Create a free profile to get unlimited access to exclusive videos, sweepstakes, and more!
Plant-based diets are on the rise with sales of meat alternatives growing rapidly. If the trend continues, the future will include more and more plant foods and less actual meat. To really take this shift in diets into the future in an emotionally satisfying way, we also need to introduce an element of sci-fi tech. Which is precisely what scientists are doing.
A recent paper by Songbai Liu and Shanshan Wang, both from the Department of Food Science and Nutrition at Zhejiang University, describes a method of building meat alternatives a layer at a time using 3D printers. Their findings were published in ACS Food Science & Technology.
Of course, 3D printing foods isn’t an entirely new technology. Previous researchers have developed a method for printing what amount to chicken nuggets, which come out already cooked by onboard lasers. But printing plant-based meat alternatives comes with its own set of challenges.
As the population increases, and the demand for food with it, we may be faced with establishing new or streamlined methods of distributing resources. Meat alternatives offer some relief in this regard as they reduce the resource load associated with animal agriculture. There are additional benefits related to greenhouse gas emissions and exposure to antibiotics, diseases, and parasites. 3D printed foods, no matter their composition, also allow for some relief to the supply chain, according to the authors. That’s something of particular interest right now.
Meat alternatives typically rely on a number of plant materials to mimic the texture and nutritional value of traditional meat. Most common among these materials are soy and wheat gluten, so researchers set out to develop a dough made of these materials which could be extruded through a printer, built up on a plate, and able to hold its shape. The team tried a number of different ingredients added to the soy and wheat gluten to get the dough they wanted, and eventually settled on an unlikely partnership. Surprisingly, the best ingredient turned out to be fat derived from cocoa beans, more commonly known as cocoa butter.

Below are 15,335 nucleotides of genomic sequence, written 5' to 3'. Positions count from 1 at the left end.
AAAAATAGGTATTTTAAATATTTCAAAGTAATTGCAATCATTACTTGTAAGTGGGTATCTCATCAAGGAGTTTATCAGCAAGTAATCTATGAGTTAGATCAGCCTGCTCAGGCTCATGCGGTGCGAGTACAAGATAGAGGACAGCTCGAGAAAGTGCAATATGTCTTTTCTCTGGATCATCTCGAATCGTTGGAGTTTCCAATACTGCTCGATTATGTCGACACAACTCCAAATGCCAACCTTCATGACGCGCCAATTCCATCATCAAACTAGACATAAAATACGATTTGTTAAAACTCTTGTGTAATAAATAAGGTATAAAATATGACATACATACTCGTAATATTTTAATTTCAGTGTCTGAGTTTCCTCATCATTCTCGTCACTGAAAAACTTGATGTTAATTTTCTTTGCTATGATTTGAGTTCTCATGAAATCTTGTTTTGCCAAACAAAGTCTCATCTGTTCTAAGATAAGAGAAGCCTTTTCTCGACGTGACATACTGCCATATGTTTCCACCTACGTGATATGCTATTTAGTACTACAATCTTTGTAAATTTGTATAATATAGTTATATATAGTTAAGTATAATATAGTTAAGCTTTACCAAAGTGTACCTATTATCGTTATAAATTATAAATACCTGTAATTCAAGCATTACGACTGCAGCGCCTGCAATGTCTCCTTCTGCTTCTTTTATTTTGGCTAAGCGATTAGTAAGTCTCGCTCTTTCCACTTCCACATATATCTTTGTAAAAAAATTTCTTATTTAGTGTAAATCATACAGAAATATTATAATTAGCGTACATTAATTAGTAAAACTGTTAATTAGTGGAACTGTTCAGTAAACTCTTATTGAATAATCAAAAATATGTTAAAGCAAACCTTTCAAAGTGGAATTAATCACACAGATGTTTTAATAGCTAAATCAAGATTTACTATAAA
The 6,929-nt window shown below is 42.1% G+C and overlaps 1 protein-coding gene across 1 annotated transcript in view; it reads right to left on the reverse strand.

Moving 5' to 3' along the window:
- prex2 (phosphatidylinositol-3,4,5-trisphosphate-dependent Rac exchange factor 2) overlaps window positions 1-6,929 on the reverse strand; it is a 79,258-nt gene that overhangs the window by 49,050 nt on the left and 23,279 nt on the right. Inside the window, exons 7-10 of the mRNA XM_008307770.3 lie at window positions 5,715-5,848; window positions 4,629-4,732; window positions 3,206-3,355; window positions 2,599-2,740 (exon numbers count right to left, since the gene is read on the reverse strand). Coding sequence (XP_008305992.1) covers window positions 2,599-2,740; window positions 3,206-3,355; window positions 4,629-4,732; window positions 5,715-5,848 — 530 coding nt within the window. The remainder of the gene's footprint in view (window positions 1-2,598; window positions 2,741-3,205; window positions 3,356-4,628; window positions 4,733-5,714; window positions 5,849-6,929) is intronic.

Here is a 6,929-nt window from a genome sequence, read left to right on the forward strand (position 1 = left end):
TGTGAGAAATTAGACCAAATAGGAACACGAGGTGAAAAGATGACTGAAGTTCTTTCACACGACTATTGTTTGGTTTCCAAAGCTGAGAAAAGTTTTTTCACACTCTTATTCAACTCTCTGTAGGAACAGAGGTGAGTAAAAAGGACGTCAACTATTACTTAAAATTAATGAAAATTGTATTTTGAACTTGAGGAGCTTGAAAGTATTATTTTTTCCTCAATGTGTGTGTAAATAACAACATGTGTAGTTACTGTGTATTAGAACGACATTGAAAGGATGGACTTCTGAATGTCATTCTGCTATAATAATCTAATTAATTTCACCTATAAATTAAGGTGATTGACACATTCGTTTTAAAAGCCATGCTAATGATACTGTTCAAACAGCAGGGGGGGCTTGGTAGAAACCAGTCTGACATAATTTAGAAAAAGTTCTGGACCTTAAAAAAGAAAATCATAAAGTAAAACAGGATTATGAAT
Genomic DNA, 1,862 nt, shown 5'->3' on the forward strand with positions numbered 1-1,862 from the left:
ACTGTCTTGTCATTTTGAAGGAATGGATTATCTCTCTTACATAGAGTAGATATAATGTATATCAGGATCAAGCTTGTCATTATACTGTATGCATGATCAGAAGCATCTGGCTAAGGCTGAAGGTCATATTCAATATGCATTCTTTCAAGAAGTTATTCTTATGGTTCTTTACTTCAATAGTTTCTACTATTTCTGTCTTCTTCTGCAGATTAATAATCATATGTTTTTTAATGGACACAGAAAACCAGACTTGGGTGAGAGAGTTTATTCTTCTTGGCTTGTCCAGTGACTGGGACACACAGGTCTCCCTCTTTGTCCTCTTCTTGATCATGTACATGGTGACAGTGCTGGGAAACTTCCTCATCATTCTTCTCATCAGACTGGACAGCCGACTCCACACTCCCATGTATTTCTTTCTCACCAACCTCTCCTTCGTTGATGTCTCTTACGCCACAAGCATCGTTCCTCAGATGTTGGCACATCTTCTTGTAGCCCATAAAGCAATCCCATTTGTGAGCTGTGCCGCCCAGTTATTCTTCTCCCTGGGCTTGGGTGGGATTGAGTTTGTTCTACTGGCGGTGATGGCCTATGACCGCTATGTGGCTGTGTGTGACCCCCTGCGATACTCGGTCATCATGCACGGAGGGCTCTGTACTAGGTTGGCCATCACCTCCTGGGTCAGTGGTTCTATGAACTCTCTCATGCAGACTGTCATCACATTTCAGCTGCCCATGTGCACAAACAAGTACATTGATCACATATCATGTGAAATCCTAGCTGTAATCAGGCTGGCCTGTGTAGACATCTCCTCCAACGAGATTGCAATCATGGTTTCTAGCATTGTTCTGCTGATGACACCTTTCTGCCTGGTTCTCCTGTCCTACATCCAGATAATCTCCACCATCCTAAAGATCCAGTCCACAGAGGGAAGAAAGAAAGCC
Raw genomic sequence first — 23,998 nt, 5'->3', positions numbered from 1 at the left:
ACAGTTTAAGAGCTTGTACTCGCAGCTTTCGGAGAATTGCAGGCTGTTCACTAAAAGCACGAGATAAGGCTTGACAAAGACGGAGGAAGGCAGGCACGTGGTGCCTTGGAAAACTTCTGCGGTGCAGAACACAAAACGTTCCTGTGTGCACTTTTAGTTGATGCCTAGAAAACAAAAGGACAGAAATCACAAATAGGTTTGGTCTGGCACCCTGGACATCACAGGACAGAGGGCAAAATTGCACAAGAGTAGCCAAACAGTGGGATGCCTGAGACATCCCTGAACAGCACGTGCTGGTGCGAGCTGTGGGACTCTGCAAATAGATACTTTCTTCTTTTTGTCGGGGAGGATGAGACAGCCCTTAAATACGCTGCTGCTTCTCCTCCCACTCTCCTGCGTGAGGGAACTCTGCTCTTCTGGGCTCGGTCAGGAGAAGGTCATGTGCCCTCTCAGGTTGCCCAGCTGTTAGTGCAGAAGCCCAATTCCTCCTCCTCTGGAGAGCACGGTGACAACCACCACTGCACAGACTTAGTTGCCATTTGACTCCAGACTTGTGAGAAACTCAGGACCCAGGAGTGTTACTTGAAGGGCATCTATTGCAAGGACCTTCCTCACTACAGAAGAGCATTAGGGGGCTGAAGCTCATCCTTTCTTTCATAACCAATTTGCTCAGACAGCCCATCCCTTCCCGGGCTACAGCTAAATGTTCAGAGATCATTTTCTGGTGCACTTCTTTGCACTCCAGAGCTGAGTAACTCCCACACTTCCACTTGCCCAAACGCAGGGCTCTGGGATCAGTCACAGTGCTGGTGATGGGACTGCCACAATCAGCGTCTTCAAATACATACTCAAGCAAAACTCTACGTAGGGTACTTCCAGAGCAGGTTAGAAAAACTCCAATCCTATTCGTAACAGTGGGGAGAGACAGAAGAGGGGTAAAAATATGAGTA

In initial tests, researchers formed a dough without the addition of cocoa butter, but found that it could not be extruded consistently. Cocoa butter works well for this application because it has a melting point slightly above ambient temperatures. As a result, the printer melts the fat, allowing the dough to become liquid enough to lay down on the build plate, while still being able to set up nicely at room temperature.
"Cocoa butter alters the taste a little bit, but it doesn't matter. The taste will be adjusted accordingly," Liu said.
Several different formulas were attempted in order to find the correct combination and ratio of ingredients. The final recipe consisted of equal parts soy protein and wheat gluten with a protein level of 20%, in line with the protein available from animal sources. Starch from wheat, corn, or potatoes was added as a binding agent and shiitake mushroom powder was added for taste. Finally, cocoa butter, sodium alginate, and Tween-80 were added to improve printing fluidity, formability, and texture.
In addition to the printing experience, each of the potential dough mixtures were examined for texture and fat distribution by using electron and fluorescence microscopes after being printed. Using these methods, the team was able to verify that gluten structures existed throughout the printed food. In addition, protein wound its way through the structure.
In a bit of scientific whimsy, the researchers printed each sample in the shape of a heart. The end result looks something like pancake batter before being cooked. Despite the fun shape, doughy appearance, and cocoa-derived ingredients, the resulting food is nutritionally closer to a hamburger than a Saturday morning breakfast.
With 3D printers becoming more and more common, and with pod-based consumables gaining in popularity, the days of at-home printed food might not be far off. With any luck, you might be printing your own heart-shaped plant burgers before you know it.